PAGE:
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rjcjid

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rjcjid last won the day on February 12 2015

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About rjcjid

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  1. rjcjid

    Reverse Helix Recovery Systems

    GW, I have a 2 ft dia. pipe that I have been thinking of using for a reverse helix cylinder. I am thinking of talking to a local machine shop to see what they would charge to roll a 1/2" square bar into a coil to fit the cylinder. Have you done any checking along this line of thought? RJ
  2. rjcjid

    Reverse Helix Recovery Systems

    Geowizard, Update on your reverse helix trommel? RJ
  3. ChickenMiner, I would agree that they would most likely be a very high wear item, but the ripper teeth on a Dozer are a high wear item as well. I've been on a bucketline dredge when it was scraping bedrock, every passing bucket rocked the dredge. I can't imagine what kind of reaction there'd be if a ripper was added to the buckets. RJ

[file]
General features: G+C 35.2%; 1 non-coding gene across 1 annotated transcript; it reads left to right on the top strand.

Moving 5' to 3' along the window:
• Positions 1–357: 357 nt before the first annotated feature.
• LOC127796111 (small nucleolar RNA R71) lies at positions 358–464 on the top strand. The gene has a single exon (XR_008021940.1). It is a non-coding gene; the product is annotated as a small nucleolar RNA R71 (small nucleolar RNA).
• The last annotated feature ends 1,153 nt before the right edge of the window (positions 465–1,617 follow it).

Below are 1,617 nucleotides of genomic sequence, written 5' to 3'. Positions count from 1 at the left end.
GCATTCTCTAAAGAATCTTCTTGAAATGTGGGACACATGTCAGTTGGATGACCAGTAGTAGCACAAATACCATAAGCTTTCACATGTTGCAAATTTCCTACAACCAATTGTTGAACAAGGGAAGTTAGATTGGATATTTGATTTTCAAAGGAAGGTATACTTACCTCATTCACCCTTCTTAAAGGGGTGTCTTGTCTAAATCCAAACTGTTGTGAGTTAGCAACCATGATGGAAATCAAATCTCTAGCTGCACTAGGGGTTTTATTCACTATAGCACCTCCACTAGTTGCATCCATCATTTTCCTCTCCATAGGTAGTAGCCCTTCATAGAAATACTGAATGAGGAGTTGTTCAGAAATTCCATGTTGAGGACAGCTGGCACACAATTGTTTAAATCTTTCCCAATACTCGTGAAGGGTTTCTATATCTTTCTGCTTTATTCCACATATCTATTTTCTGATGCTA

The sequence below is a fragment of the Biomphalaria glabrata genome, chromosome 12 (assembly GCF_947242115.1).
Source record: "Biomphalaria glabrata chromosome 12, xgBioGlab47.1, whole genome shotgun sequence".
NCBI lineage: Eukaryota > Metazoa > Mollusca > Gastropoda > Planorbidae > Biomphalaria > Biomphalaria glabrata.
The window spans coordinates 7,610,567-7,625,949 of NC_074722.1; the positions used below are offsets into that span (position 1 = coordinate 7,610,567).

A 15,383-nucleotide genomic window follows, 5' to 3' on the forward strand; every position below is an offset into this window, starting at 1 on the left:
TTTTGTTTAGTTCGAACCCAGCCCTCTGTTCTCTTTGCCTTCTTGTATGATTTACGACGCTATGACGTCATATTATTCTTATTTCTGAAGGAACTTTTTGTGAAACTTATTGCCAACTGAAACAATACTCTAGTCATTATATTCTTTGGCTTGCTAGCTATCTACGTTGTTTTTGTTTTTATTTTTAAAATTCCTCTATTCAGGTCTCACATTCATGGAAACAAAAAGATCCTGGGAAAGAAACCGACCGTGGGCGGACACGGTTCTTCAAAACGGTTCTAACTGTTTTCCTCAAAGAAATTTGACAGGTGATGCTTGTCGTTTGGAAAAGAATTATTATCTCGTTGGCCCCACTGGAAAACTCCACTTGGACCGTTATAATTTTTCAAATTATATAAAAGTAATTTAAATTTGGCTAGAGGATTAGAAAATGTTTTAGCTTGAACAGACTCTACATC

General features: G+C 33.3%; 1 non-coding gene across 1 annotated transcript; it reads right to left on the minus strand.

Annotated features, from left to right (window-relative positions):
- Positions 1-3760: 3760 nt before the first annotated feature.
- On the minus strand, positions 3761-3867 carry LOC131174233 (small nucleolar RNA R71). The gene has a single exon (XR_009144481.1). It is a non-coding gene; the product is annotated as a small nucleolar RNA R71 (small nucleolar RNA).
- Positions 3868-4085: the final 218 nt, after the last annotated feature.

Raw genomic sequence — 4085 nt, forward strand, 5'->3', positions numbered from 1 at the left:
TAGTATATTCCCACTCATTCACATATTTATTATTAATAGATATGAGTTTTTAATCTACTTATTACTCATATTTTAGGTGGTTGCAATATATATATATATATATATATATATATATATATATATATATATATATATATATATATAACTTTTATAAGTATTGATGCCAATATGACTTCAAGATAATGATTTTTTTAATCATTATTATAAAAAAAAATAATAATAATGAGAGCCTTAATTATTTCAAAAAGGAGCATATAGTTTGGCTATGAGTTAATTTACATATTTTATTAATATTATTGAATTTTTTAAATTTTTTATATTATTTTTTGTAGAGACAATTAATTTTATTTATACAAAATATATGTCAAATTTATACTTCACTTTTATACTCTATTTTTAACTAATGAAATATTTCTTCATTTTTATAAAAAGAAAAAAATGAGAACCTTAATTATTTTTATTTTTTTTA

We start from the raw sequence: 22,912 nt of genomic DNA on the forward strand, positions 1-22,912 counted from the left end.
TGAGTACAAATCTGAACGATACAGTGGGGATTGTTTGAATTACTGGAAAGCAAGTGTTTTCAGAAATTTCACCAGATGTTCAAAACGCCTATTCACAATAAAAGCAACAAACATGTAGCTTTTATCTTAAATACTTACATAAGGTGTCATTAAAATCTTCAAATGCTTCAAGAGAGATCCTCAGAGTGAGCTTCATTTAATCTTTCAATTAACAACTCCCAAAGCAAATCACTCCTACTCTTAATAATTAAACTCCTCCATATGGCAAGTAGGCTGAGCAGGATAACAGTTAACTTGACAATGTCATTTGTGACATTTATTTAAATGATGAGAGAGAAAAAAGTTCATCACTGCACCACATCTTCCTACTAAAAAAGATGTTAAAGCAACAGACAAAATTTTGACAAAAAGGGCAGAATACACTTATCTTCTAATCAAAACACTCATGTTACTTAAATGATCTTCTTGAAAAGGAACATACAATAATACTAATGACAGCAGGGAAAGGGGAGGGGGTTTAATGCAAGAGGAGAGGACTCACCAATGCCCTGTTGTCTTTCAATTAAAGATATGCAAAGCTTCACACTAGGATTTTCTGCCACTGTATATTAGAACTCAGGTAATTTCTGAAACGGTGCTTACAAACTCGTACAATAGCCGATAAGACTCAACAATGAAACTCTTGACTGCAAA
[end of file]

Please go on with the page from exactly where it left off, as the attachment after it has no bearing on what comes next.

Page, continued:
4. rjcjid

    Reverse Helix Recovery Systems

    Interesting about the router bit. On the lathe the bits are ground different for plastic for this reason. Talk with a machinist with experience with cutting plastic.
  5. rjcjid

    Reverse Helix Recovery Systems

    GW, The hot wire and PVC rollers are good ideas. On the original idea have you thought about using a router. One advantage to the router is that you don't need to deal with adjusting the angle of the saw blade and I think, all in all, the end product will produce a smoother finished edge than you would get using a saw. The advantage of the hotwire is that you could set up several hotwires on the same plane, still using your PVC rollers, and cut multiple flights at the same time by rotating the cylinder through the hotwires. You would probably need a flange on the driven end to rotate and advance the cylinder through the hotwires and when you get to the end where the flange is you just stop the advance but keep rotating until you cut the flights free from the flange. RJ